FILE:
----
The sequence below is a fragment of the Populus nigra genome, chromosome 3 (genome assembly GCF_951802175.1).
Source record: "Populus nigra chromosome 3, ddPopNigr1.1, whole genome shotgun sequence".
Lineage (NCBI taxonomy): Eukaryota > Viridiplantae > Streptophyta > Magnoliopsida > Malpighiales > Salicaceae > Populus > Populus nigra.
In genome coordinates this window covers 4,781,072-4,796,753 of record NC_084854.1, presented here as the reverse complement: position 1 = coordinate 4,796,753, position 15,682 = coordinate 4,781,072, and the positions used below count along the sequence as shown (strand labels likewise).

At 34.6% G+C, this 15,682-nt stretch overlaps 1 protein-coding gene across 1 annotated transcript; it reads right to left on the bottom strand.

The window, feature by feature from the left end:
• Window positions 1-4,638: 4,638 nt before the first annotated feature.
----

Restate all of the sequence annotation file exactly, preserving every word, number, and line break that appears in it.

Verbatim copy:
The sequence below is a fragment of the Populus nigra genome, chromosome 3 (genome assembly GCF_951802175.1).
Source record: "Populus nigra chromosome 3, ddPopNigr1.1, whole genome shotgun sequence".
Lineage (NCBI taxonomy): Eukaryota > Viridiplantae > Streptophyta > Magnoliopsida > Malpighiales > Salicaceae > Populus > Populus nigra.
In genome coordinates this window covers 4,781,072-4,796,753 of record NC_084854.1, presented here as the reverse complement: position 1 = coordinate 4,796,753, position 15,682 = coordinate 4,781,072, and the positions used below count along the sequence as shown (strand labels likewise).

At 34.6% G+C, this 15,682-nt stretch overlaps 1 protein-coding gene across 1 annotated transcript; it reads right to left on the bottom strand.

The window, feature by feature from the left end:
• Window positions 1-4,638: 4,638 nt before the first annotated feature.